NCR on bishops and Communion under both kinds

National Catholic Fishwrap’s website, the editors have run something that was in their print edition, the actual fishwrap.  They are reacting to both Bp. Olmsted of Phoenix and Bp. Morlino of Madison and their implementation of new local practices for Communion under both kinds.

They invoke the usual suspects, such as Call to Action, Chicago Theological Union, Boston College so as to crush poor benighted Olmsted and Morlino in the iron jaws of their logic.

They are also waking up to the fact that this issue of Communion under both kinds also has implications for their mobs of usually unnecessary Extraordinary Ministers.

In short, they are panicking.

What I find most interesting is that NCF refers throughout to “Communion wine“.  The word “blood” didn’t appear in the article.  A small detail, but one I find telling.

“But Father! But Father!”, some of you may protest.  “You are just nitpicking.  After all, they aren’t used to thinking in terms of traditional images, language, theology… the Church’s teachings.  You’re mean!”

Yes.  Indeed.

Over at the

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13 Responses to NCR on bishops and Communion under both kinds

  1. Kerry says:

    “Communion wine…” “Valet, please get my Camry.” “Yes sir, what color is it?” “Wine colored.” “Is that white wine or red wine?” Heh.

  2. Harold says:

    Father –

    Were some words left out of this sentence?

    “The word “blood” appear in the article. ” [I did this from my phone on a train into London. What words do you think were left out?]

  3. Vincent. says:

    Speaking of the “Fishwrap”, I was in my local cathedral last night for the first time in maybe ten years, and near the entrance was a small rack labeled catholic reading, or some such thing. It contained a few copies of various magazines for people to take as well as one or two copies of the NCF. I was saddened by this but not entirely surprised. On a positive note, the diocese just completed a restoration of the cathedral which was quite beautiful.

  4. robtbrown says:

    Whenever I’m asked about Communion under both species, I say that I save it for a special occasion.

  5. Midwest St. Michael says:

    And then we have this – ahem – gem(?) on the issue from the diocesan newspaper of Evansville, In.:


  6. btb says:

    Hmmm, I would imagine the NCR crowd would also prefer the anamnesis “When we eat this bread and drink this cup, we proclaim your death, Lord Jesus, until you come in glory,” which has always seemed to me to be a catechetical disaster given that the substance is no longer bread…
    (Not to speak of drinking a cup, which seems rather more zealous than drinking the contents of the cup.)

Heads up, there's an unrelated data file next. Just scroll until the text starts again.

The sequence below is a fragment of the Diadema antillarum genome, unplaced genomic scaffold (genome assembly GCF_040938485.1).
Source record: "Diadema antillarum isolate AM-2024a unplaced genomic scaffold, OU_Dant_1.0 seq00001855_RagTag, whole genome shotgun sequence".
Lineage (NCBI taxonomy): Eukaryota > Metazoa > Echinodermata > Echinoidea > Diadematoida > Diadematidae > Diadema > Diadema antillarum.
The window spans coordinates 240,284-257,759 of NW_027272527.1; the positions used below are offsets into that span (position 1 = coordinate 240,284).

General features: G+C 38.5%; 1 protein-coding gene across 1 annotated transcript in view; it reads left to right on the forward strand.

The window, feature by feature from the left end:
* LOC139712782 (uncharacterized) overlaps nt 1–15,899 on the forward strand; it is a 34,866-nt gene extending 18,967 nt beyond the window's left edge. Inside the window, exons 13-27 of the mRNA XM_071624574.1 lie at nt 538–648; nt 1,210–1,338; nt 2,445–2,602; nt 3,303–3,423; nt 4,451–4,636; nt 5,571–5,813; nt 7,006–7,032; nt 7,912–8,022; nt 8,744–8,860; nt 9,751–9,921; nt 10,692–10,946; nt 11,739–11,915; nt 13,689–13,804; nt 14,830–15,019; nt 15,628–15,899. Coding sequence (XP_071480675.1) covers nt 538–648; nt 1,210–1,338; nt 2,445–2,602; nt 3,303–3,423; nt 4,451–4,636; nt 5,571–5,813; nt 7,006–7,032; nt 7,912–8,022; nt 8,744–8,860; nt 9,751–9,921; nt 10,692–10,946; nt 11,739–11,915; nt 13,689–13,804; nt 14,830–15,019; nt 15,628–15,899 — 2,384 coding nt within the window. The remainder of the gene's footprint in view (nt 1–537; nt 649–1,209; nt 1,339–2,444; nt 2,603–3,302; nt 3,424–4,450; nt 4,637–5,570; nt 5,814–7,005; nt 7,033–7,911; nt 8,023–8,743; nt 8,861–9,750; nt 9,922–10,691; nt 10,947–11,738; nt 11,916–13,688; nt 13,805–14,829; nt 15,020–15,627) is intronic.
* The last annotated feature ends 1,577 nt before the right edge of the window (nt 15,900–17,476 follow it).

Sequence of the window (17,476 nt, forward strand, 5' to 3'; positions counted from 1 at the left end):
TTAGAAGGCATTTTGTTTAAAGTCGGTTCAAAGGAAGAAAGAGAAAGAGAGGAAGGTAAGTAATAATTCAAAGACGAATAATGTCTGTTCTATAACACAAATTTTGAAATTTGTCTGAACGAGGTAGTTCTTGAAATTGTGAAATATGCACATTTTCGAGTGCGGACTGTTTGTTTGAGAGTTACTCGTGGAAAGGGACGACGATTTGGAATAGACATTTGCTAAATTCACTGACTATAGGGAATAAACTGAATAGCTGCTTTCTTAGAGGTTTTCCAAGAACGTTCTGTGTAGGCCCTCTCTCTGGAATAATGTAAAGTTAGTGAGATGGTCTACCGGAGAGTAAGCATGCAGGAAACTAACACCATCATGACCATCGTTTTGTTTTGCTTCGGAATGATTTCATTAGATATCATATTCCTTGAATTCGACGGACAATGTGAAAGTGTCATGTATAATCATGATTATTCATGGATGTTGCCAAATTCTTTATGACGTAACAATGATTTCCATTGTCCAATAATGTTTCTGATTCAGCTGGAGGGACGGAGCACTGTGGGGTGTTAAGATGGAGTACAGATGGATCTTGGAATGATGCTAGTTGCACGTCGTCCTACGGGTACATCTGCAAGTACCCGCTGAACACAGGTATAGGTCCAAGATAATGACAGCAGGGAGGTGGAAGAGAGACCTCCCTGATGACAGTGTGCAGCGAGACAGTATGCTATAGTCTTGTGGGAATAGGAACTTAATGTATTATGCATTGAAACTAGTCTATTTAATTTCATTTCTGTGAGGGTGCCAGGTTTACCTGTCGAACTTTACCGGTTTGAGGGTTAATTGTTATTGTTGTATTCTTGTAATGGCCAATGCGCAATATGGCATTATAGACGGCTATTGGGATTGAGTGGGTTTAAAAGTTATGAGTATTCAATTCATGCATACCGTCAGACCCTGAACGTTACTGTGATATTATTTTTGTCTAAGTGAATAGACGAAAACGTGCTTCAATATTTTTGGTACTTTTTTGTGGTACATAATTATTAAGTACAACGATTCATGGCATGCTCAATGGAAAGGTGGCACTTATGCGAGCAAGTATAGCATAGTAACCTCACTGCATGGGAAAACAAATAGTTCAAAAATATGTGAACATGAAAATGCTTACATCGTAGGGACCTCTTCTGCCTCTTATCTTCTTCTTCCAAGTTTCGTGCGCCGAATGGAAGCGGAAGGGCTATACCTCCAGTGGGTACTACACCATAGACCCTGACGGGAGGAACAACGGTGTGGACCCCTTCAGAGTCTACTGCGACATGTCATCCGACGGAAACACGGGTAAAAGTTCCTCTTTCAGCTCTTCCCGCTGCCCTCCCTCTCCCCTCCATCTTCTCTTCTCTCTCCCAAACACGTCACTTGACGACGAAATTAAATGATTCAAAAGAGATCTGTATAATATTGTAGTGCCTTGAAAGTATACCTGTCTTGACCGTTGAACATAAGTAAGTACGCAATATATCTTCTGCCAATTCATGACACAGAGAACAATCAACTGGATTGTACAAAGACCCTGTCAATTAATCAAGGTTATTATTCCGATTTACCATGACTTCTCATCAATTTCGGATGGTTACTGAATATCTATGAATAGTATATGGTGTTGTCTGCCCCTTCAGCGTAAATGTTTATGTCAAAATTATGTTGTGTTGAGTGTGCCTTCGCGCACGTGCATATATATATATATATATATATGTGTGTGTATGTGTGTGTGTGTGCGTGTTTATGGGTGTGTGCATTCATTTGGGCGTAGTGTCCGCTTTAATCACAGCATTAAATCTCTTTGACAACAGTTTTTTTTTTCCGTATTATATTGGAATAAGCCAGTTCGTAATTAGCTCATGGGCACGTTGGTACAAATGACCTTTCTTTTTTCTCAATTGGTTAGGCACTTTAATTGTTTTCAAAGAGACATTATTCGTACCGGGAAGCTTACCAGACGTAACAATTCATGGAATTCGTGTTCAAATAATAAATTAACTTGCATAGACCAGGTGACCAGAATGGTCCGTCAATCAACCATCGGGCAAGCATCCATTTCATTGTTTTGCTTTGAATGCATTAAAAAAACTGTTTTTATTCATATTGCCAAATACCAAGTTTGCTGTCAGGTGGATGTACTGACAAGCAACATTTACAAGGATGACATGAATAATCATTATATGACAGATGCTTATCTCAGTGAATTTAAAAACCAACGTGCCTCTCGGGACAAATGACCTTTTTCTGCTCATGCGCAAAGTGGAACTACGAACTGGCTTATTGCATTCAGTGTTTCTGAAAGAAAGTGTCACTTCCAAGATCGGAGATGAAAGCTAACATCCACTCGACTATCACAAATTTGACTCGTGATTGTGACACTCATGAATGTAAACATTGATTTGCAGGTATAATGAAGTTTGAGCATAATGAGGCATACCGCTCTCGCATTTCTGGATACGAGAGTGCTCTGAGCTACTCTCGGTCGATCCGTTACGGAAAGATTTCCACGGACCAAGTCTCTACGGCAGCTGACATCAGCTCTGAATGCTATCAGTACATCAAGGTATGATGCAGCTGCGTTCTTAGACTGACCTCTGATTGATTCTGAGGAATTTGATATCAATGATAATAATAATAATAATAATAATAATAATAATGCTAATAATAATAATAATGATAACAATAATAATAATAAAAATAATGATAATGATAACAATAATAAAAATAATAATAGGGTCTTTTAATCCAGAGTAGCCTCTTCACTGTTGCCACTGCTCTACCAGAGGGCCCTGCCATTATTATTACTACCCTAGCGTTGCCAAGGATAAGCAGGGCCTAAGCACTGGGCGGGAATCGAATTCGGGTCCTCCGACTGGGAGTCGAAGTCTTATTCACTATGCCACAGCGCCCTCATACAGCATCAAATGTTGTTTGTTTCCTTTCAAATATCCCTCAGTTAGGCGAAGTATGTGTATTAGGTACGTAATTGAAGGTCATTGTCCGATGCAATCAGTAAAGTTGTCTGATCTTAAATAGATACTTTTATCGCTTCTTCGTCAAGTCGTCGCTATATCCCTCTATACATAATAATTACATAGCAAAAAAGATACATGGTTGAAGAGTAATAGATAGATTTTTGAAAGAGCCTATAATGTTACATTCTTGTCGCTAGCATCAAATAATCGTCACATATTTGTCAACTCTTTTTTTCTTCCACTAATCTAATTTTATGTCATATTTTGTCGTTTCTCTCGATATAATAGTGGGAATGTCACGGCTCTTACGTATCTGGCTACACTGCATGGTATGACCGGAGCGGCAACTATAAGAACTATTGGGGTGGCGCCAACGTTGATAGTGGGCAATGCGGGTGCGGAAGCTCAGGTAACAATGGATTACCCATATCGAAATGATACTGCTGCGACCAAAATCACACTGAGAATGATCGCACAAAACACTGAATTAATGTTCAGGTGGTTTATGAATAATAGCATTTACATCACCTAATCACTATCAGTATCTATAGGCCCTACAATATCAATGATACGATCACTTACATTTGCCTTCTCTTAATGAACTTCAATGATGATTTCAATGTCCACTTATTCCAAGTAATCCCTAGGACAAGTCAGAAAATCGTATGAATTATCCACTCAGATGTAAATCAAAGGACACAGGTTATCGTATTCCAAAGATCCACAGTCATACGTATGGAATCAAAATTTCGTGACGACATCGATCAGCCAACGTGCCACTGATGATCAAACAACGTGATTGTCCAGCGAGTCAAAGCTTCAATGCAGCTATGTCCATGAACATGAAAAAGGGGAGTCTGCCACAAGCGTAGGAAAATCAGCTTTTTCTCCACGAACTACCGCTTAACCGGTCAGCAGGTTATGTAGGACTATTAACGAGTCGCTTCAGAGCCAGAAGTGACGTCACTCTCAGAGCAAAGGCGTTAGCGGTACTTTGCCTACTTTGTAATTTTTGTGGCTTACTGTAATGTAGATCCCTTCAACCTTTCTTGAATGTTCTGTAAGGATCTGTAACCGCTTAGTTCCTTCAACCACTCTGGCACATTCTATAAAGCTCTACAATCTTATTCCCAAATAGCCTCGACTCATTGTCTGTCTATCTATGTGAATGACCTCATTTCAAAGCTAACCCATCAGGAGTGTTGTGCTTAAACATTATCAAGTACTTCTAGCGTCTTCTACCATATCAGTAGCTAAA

7. John Cortens says:

    I usually prefer the prayer:

    O my Father, if it be possible, let me pass from this cup.

    That’s how it goes, isn’t it?

  8. MissOH says:

    If I did not see the signs throughout our society that there is rampant inability to recognize the planks sticking out of eyes I would be surprised. Indult means “we have permission to do it now and forever” unless it had to do with the TLM then indult means “the answer is still no”.
    I also realized that there had been wholesale ignoring of the actual words in Vatican II documents when I read Sacrosanctum Concilium.
    Lead by Pope Benedict, we have some wonderful bishops, who are actually listening to what the Holy Father says and who are trying to guide their flocks away from the guitar and tie dye hangover and navel gazing “aren’t we and us wonderful” liturgies and back to the focus on Christ.

  9. disco says:

    If I’m understanding the issue correctly, shouldn’t all dioceses throughout the USA be curtailing the practice of dual species communion? Personally I find any argument which declares the necessity or dual reception (something I personally have never taken part in) can only devolve into heresy by declaring that one only receiving the appearance of the bread is somehow not receiving our lord in his entirety.

  10. MJ says:

    MissOh said, “Indult means “we have permission to do it now and forever” unless it had to do with the TLM then indult means “the answer is still no”.”

    Good one. :)

  11. Sam Schmitt says:


    Just FYI, that’s from St Paul (1 Corinthians 11:26):

    “For as often as you shall eat this bread, and drink the chalice, you shall shew the death of the Lord, until he come. “

  12. James Joseph says:

    I can’t wait until the celebacy rules for deacons and married men are enforced. [Married men aren’t celibate. Moreover, it is spelled with an “i”. And what does that have to do with Communion under both kinds or Extraordinary Ministers?]

  13. “They are also waking up to the fact that this issue of Communion under both kinds also has implications for their mobs of usually unnecessary Extraordinary Ministers.”

    One point on which I feel strongly is that Communion should not be distributed under both kinds if that in itself creates a need for a multitude of extraordinary ministers. The symbolic value of using an ordinary minister of Holy Communion is greater than the symbolic value of reception under both forms. One thing I keep in mind is that even in the 1950’s there probably weren’t enough ordinary ministers of Communion to distribute under both forms at a typical Sunday Mass, even taking into consideration that priests made a point of being available to distribute Communion at Mass instead of busying themselves with other things.

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